She tried to pull a gentle smile, but it came out very awkward.
“Stop it,” I said, more offended than afraid. “Stop imitating me, stop, take it off.”
“I’m not imitating you,” Seven-Shades said, voice a little unsteady with nerves. My nerves. “That would be most disrespectful, both to you, and to the art. While I inhabit your form, I am bound by the limits of your personality. I’m not going to suddenly go all spooky and … well. You can imagine, I’m sure.”
A humourless laugh escaped my lips.
“You’ve chosen the wrong person to imitate,” I said. “I barely trust myself to do the right thing five percent of the time.”
“I’m sorry.” She winced again, tilting her head. “I could choose one of your loved ones instead, but that would be contrary to my aim here. Sorry.”
Seven-Shades’ imitation did not extend below the neckline of rippling yellow robes. The hands were still long and bony and porcelain perfect, not mine. The robes themselves continued their ocean-like infinite dance, their half-glimpsed swirling patterns, their admission of nothing beneath. I reminded myself: that was the being I was really speaking to.
“Do I really apologise this much?” I glanced at Raine, just over my shoulder.
Raine was having a harder time with this. Her eyes went back and forth between my face and Seven-Shades’ imitation of my face, her eyebrows jammed halfway up her forehead like she’d suffered a critical software malfunction, her knife limp in her hand.
“ … sometimes?” she said eventually.
“Raine, this is incredibly weird for me,” I said. “Help?”
“It’s weirder for me,” Raine said, then forced a grin. “Don’t think I could handle two of you, Heather. I’ve only got one tongue.”
“Raine!” I hissed. “This is hardly the time.”
Seven-Shades cleared her throat too, fighting down an insistent blush and scowling indignation at Raine. My scowl, my blush.
“Yeah, see? You like that experiment?” Raine nodded at the Yellow Daughter. “That? That’s you, Heather. I can’t even tell the difference, it’s so good. This is some extra spooky shit, and I do not like it.”
“My intention was not to disquiet you either,” Seven-Shades said.
“Oh yeah?” Raine gave her a quietly eloquent look. I had never before seen her able to deliver such disapproval and doubt with a smile on her face. Pain lingered back there too, behind Raine’s eyes.
Seven-Shades-of-Sunlight winced, embarrassed and shamed.
“The only reason I’m not sticking a knife in you right now is because Heather asked me not to,” Raine went on. “But you keep saying things in her voice, with her face, I’m gonna step up and peel it off you. Piss-rag robes won’t stop me.”
“Oh, don’t be absurd, I’m not going to hurt you, Raine,” Seven-Shades told her with my voice, faintly outraged. “Heather can hardly resolve her ménage à trois if I remove you from her tale. Then it would just be her and Zheng, and that’s hardly why I followed you. That would be sweet, but boring.”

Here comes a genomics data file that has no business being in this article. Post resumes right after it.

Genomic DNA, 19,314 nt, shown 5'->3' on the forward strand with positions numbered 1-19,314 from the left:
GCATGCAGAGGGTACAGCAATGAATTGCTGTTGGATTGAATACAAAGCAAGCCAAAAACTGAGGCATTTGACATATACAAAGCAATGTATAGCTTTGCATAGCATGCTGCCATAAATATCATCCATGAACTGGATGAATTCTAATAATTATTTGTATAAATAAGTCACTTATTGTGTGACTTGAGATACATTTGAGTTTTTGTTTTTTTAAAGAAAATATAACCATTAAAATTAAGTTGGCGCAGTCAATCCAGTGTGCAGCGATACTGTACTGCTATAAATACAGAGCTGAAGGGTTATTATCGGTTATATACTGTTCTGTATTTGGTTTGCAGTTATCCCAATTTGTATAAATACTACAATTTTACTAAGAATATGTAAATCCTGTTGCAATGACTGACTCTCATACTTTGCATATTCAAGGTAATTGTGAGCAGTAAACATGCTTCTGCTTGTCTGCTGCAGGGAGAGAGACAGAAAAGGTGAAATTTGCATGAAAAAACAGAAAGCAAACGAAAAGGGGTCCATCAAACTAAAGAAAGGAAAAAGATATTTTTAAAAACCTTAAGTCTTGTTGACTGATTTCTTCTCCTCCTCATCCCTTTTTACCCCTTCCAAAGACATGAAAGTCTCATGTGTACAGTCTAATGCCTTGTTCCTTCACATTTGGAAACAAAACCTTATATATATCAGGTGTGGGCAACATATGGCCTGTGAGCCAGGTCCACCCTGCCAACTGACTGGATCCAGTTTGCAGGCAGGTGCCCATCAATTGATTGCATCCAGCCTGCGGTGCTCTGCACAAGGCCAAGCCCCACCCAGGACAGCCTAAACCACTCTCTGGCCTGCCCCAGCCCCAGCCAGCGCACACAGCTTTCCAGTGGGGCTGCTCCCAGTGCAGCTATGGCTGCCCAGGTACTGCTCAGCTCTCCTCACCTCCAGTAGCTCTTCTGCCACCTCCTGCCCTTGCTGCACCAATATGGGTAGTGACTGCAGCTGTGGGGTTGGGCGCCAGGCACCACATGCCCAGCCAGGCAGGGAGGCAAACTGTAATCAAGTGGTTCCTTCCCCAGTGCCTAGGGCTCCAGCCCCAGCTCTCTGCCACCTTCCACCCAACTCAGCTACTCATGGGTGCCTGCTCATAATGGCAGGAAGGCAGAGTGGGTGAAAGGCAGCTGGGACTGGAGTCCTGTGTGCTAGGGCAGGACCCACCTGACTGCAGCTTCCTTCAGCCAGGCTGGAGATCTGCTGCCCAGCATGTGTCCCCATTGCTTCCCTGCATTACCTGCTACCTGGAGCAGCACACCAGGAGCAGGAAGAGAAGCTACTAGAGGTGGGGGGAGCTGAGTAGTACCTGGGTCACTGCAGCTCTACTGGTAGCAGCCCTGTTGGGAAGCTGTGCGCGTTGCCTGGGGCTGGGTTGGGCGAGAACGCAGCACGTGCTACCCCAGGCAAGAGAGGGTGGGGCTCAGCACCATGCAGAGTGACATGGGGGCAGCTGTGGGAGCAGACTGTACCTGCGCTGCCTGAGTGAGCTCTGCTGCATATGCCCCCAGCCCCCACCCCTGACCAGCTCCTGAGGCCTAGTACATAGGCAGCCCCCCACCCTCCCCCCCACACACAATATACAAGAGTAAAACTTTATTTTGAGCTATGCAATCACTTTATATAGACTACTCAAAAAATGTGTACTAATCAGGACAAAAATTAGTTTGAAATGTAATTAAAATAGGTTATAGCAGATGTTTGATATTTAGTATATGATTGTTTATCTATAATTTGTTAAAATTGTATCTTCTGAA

“Excuse me?” I bristled. “You … what? Ménage à trois?”
“Household for three,” she said with another awkward smile. “Or in your case, perhaps for … eight? Nine? I’ve lost count, sorry.”
“Why does everyone want me to have a bloody threesome?” I snapped. “This is absurd. An alien God wants me to have a threesome?”
“For pity’s sake, you’re lucky you got me,” Seven-Shades sighed, exactly like me. “Some of my siblings and cousins delight in asking dark questions that lead to awful places. Your quest offers plenty of opportunity for tragedy, or cruel farce, or simple, uh, ‘gorn’,” she winced at that word. “If I hadn’t taken an interest, somebody darker would have. Somebody far less interested in the delicate tangle of women loving women. Count your blessings you didn’t meet The Sepia Prince, or The Jaundiced Child. They’d have you devouring your own intestines by now.”
I shook my head at her in disbelief. “You’re not a person, you’re just wearing my face. Why should you care about relationships, or love, or anything human?”
She blinked at me, hurt. “ … my father’s family is very large? One of us has to be a lesbian.”
“Typical,” Raine muttered. “Muff magnet, the pair of us.”
“Then why show me that awful, awful performance?” I asked, my anger returning. cold now. “What did that have to do with anything? You made your point, I’m going to fail.”
Seven-Shades-of-Sunlight scrunched my face into an expression of solid determination, serious and small. I’d never seen that expression in a mirror before. The times I pulled that face, I didn’t exactly have a mirror handy. And for a moment – just for a moment – I knew why my friends believed in me and followed me.
“We both know you have no hope of defeating the Eye,” she told me.
If those words had come from any other mouth, in any other tone, I would have spat them back in the speaker’s face. But there was my own worst fear, in my own words.
“You cannot even hope to hold the jaws asunder for a moment or two,” she continued, sad and shaking.
“No,” I said. “No, it’s-”